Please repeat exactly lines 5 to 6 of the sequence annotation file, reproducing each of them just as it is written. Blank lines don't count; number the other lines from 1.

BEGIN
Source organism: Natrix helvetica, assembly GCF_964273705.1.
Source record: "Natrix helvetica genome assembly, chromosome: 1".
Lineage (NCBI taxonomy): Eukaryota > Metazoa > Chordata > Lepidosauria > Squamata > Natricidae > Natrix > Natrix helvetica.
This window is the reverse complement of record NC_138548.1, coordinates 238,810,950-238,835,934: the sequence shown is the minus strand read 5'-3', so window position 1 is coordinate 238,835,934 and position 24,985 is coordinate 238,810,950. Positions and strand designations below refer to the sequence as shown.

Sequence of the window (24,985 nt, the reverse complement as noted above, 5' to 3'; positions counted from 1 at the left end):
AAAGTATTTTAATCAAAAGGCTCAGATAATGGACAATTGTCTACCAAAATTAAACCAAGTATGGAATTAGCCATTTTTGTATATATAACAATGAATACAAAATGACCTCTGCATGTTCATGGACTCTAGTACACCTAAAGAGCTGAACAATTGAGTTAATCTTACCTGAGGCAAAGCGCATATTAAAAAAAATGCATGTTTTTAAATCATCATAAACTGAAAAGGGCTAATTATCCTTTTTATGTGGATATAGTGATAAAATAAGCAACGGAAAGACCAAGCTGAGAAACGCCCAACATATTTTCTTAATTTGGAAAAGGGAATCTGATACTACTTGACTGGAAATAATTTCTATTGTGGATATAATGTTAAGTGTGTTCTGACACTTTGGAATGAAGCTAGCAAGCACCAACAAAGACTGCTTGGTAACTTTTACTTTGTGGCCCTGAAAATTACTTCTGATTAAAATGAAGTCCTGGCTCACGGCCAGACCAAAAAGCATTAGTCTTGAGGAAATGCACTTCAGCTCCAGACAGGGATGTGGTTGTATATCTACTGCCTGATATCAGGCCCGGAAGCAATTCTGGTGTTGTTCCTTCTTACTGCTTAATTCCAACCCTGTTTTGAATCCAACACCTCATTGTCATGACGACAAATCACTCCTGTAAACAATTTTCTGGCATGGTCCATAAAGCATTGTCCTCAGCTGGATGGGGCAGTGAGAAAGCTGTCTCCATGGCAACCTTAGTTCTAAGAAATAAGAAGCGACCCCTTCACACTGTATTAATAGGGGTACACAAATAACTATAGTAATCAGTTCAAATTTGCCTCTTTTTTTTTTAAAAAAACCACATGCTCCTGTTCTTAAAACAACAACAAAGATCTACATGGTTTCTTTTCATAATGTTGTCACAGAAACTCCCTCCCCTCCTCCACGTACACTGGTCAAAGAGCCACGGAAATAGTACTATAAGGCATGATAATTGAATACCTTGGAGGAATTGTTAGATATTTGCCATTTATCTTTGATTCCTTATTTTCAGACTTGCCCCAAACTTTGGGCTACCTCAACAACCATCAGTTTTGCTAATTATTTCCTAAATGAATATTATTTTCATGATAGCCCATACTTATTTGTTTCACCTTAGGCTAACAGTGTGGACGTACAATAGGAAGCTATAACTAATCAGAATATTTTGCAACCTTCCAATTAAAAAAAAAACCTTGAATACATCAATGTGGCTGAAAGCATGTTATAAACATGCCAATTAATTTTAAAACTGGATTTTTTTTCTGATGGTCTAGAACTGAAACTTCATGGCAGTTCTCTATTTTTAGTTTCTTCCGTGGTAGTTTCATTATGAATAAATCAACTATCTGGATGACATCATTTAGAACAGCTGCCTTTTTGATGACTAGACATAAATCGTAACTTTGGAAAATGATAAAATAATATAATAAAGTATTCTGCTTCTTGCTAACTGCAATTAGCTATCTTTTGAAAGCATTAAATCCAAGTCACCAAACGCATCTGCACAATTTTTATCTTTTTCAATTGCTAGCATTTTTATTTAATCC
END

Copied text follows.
Sequence of the window (24,985 nt, the reverse complement as noted above, 5' to 3'; positions counted from 1 at the left end):
AAAGTATTTTAATCAAAAGGCTCAGATAATGGACAATTGTCTACCAAAATTAAACCAAGTATGGAATTAGCCATTTTTGTATATATAACAATGAATACAAAATGACCTCTGCATGTTCATGGACTCTAGTACACCTAAAGAGCTGAACAATTGAGTTAATCTTACCTGAGGCAAAGCGCATATTAAAAAAAATGCATGTTTTTAAATCATCATAAACTGAAAAGGGCTAATTATCCTTTTTATGTGGATATAGTGATAAAATAAGCAACGGAAAGACCAAGCTGAGAAACGCCCAACATATTTTCTTAATTTGGAAAAGGGAATCTGATACTACTTGACTGGAAATAATTTCTATTGTGGATATAATGTTAAGTGTGTTCTGACACTTTGGAATGAAGCTAGCAAGCACCAACAAAGACTGCTTGGTAACTTTTACTTTGTGGCCCTGAAAATTACTTCTGATTAAAATGAAGTCCTGGCTCACGGCCAGACCAAAAAGCATTAGTCTTGAGGAAATGCACTTCAGCTCCAGACAGGGATGTGGTTGTATATCTACTGCCTGATATCAGGCCCGGAAGCAATTCTGGTGTTGTTCCTTCTTACTGCTTAATTCCAACCCTGTTTTGAATCCAACACCTCATTGTCATGACGACAAATCACTCCTGTAAACAATTTTCTGGCATGGTCCATAAAGCATTGTCCTCAGCTGGATGGGGCAGTGAGAAAGCTGTCTCCATGGCAACCTTAGTTCTAAGAAATAAGAAGCGACCCCTTCACACTGTATTAATAGGGGTACACAAATAACTATAGTAATCAGTTCAAATTTGCCTCTTTTTTTTTTAAAAAAACCACATGCTCCTGTTCTTAAAACAACAACAAAGATCTACATGGTTTCTTTTCATAATGTTGTCACAGAAACTCCCTCCCCTCCTCCACGTACACTGGTCAAAGAGCCACGGAAATAGTACTATAAGGCATGATAATTGAATACCTTGGAGGAATTGTTAGATATTTGCCATTTATCTTTGATTCCTTATTTTCAGACTTGCCCCAAACTTTGGGCTACCTCAACAACCATCAGTTTTGCTAATTATTTCCTAAATGAATATTATTTTCATGATAGCCCATACTTATTTGTTTCACCTTAGGCTAACAGTGTGGACGTACAATAGGAAGCTATAACTAATCAGAATATTTTGCAACCTTCCAATTAAAAAAAAAACCTTGAATACATCAATGTGGCTGAAAGCATGTTATAAACATGCCAATTAATTTTAAAACTGGATTTTTTTTCTGATGGTCTAGAACTGAAACTTCATGGCAGTTCTCTATTTTTAGTTTCTTCCGTGGTAGTTTCATTATGAATAAATCAACTATCTGGATGACATCATTTAGAACAGCTGCCTTTTTGATGACTAGACATAAATCGTAACTTTGGAAAATGATAAAATAATATAATAAAGTATTCTGCTTCTTGCTAACTGCAATTAGCTATCTTTTGAAAGCATTAAATCCAAGTCACCAAACGCATCTGCACAATTTTTATCTTTTTCAATTGCTAGCATTTTTATTTAATCC